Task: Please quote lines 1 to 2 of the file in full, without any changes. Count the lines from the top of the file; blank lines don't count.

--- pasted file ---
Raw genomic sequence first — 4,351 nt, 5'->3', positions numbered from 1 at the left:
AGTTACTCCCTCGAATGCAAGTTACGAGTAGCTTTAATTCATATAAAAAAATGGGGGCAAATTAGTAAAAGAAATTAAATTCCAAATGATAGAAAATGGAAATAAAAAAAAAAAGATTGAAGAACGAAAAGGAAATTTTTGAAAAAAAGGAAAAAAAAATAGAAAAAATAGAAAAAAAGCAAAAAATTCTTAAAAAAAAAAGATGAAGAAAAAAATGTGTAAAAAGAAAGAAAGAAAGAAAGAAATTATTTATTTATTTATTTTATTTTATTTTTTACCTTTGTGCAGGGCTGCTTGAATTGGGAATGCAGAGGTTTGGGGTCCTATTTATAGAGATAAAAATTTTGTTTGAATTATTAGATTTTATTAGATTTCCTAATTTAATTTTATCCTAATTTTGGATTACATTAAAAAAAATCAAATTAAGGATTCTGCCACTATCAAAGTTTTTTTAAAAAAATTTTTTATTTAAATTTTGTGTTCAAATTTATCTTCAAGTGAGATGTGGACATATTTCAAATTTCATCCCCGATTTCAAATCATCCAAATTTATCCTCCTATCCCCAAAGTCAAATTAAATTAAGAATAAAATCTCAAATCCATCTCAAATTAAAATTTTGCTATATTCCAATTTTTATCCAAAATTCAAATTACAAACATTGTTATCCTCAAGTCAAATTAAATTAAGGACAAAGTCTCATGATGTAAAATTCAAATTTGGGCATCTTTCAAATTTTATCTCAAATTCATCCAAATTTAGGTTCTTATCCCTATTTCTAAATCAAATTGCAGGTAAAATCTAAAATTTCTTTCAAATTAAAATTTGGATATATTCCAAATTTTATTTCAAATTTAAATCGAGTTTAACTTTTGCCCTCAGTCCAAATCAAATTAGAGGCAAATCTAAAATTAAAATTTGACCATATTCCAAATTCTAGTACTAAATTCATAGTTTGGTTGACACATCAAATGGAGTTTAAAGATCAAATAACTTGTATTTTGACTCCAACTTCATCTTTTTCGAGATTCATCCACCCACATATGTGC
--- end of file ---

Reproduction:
Raw genomic sequence first — 4,351 nt, 5'->3', positions numbered from 1 at the left:
AGTTACTCCCTCGAATGCAAGTTACGAGTAGCTTTAATTCATATAAAAAAATGGGGGCAAATTAGTAAAAGAAATTAAATTCCAAATGATAGAAAATGGAAATAAAAAAAAAAAGATTGAAGAACGAAAAGGAAATTTTTGAAAAAAAGGAAAAAAAAATAGAAAAAATAGAAAAAAAGCAAAAAATTCTTAAAAAAAAAAGATGAAGAAAAAAATGTGTAAAAAGAAAGAAAGAAAGAAAGAAATTATTTATTTATTTATTTTATTTTATTTTTTACCTTTGTGCAGGGCTGCTTGAATTGGGAATGCAGAGGTTTGGGGTCCTATTTATAGAGATAAAAATTTTGTTTGAATTATTAGATTTTATTAGATTTCCTAATTTAATTTTATCCTAATTTTGGATTACATTAAAAAAAATCAAATTAAGGATTCTGCCACTATCAAAGTTTTTTTAAAAAAATTTTTTATTTAAATTTTGTGTTCAAATTTATCTTCAAGTGAGATGTGGACATATTTCAAATTTCATCCCCGATTTCAAATCATCCAAATTTATCCTCCTATCCCCAAAGTCAAATTAAATTAAGAATAAAATCTCAAATCCATCTCAAATTAAAATTTTGCTATATTCCAATTTTTATCCAAAATTCAAATTACAAACATTGTTATCCTCAAGTCAAATTAAATTAAGGACAAAGTCTCATGATGTAAAATTCAAATTTGGGCATCTTTCAAATTTTATCTCAAATTCATCCAAATTTAGGTTCTTATCCCTATTTCTAAATCAAATTGCAGGTAAAATCTAAAATTTCTTTCAAATTAAAATTTGGATATATTCCAAATTTTATTTCAAATTTAAATCGAGTTTAACTTTTGCCCTCAGTCCAAATCAAATTAGAGGCAAATCTAAAATTAAAATTTGACCATATTCCAAATTCTAGTACTAAATTCATAGTTTGGTTGACACATCAAATGGAGTTTAAAGATCAAATAACTTGTATTTTGACTCCAACTTCATCTTTTTCGAGATTCATCCACCCACATATGTGC